So, who DOES get your music when you die?

From The Toronto Star:

My digital life really began in earnest when I bought my first iPod in 2001. My wife and I used to go to the cottage with several shoeboxes of CDs. Then, one day, with all our music contained in this little shiny device, the shoeboxes stayed home.

For the next couple of years, the music industry continued down the same path — relying on album sales. Then, in 2003, the iTunes music store debuted, sales of single songs soared, neighbourhood music stores disappeared and our digital lifestyle was in full flight.

My music collection stands at 5,992 songs. I’m 61 and plan on living and accumulating more music, more books and more apps for years to come.

When my parents passed away several years ago, my siblings and I spent precious time sorting through all the record albums and books. We were dealing with real, tangible assets, touching and reminiscing about the past.

But what will my children sort through? My stuff is stored in a “cloud” or on a device. How are they going to benefit from the tens of thousands of dollars spent during my lifetime on digital products? Apple has locked all your iTunes purchases to your personal account and password — once you’re gone, so is your content, wrapped up in Apple’s much vaunted privacy policy. In other words, your kids won’t have the option of deciding what music of yours they want to keep or toss.

Apple was contacted for help. Here is the reply:

My name is Roby with the iTunes Store support and I’ll be handling your request.

I have looked over the information you provided and I understand you are inquiring about transferring the ownership of your account to your children. I can see why this would concern you. I’ll be happy to provide you with as much information as I can to help you with this.

I have done some research and I found out that you may transfer ownership of your account to whomever you choose provided that the person will submit the scans of the following documents to us:

• A copy of the death certificate of the current account holder.

• A legal document confirming you have the right to transfer the property of the deceased.

After we receive the documents, our legal team will review them. If they approve your request, we will be able to transfer ownership of the account.

I told Roby in another email that I was somewhat reassured that providing a death certificate and a mention in my will to transfer ownership would solve the problem, but it now creates another. My kids will have ownership of two different accounts: mine and theirs. Think about it. Now they will have to manage multiple accounts that don’t talk to each other.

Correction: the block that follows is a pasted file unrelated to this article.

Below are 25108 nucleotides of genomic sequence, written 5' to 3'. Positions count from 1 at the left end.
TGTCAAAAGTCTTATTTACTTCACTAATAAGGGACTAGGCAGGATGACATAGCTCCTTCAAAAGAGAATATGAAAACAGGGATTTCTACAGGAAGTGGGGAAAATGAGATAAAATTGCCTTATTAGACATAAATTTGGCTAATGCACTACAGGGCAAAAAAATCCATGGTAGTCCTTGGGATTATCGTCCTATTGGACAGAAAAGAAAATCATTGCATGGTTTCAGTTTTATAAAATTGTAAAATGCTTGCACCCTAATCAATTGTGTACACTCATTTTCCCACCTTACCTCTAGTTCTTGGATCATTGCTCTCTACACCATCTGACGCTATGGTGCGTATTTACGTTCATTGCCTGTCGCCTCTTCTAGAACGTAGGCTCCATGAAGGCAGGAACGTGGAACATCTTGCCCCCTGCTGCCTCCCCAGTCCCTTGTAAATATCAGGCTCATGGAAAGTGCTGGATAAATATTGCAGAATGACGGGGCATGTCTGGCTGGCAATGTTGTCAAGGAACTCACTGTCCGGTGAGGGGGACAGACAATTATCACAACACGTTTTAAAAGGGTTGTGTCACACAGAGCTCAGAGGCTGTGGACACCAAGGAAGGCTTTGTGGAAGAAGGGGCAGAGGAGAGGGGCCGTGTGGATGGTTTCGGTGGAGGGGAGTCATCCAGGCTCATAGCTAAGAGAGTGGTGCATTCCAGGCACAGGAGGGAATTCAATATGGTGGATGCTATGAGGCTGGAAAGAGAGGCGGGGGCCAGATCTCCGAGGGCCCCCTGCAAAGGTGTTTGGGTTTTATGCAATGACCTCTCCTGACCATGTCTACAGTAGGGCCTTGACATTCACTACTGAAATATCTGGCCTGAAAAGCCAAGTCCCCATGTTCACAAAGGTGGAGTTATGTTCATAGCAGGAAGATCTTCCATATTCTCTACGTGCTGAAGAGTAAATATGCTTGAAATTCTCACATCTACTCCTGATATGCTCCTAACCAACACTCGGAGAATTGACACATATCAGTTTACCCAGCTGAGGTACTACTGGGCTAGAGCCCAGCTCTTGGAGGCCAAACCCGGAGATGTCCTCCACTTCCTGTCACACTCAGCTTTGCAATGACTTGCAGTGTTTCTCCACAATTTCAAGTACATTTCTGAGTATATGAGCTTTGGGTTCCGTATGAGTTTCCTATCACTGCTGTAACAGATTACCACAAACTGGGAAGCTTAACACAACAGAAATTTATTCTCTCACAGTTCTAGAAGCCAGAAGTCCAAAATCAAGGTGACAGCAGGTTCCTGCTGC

Not exactly the elegant Apple solution I was looking for.

Roby replied again:

I understand you would prefer to have your purchases transferred across your heirs’ accounts rather than them assuming ownership of your account. I know how confusing having multiple accounts can be, so I certainly appreciate how much you would like to join up your purchases to your heirs’ accounts.

I’m sorry but it is not possible to merge two or more iTunes Store accounts together.

So there you have it.

Buy your music online at your peril.

Enjoy life to the fullest and don’t sweat the fact your children probably won’t care what music you had, what books you read or what apps you bought.

It’s the ultimate recycler’s dream: thousands of dollars of merchandise and it’s all stuffed in a cloud — somewhere.

Your Last Will & iTunes

iBook library to my wife, 420 items

Music archive to my children, 16,800 items

Movies archive to my wife, 235 items

TV shows archive to my children, 700

Things to remember:

• Your music, movies, TV shows, applications and books are tied to you personally through your iTunes account. If you want to give your iTunes purchases to your children, you need to include those wishes in your will.

• No one else can access your digital life without your explicit permission. This presents a problem if you are dead.

• Your children will need a copy of your death certificate and a scan of the appropriate part of the will dealing with the disposition of your iTunes account.

• Once that is complete and reviewed by Apple, they will give your heirs permission to access all that hard-earned content.

• There is one other workaround: Apple allows up to five authorized computers to play your iTunes content. Make sure your children’s’ computers are on your list. But it will always be yours. RIP.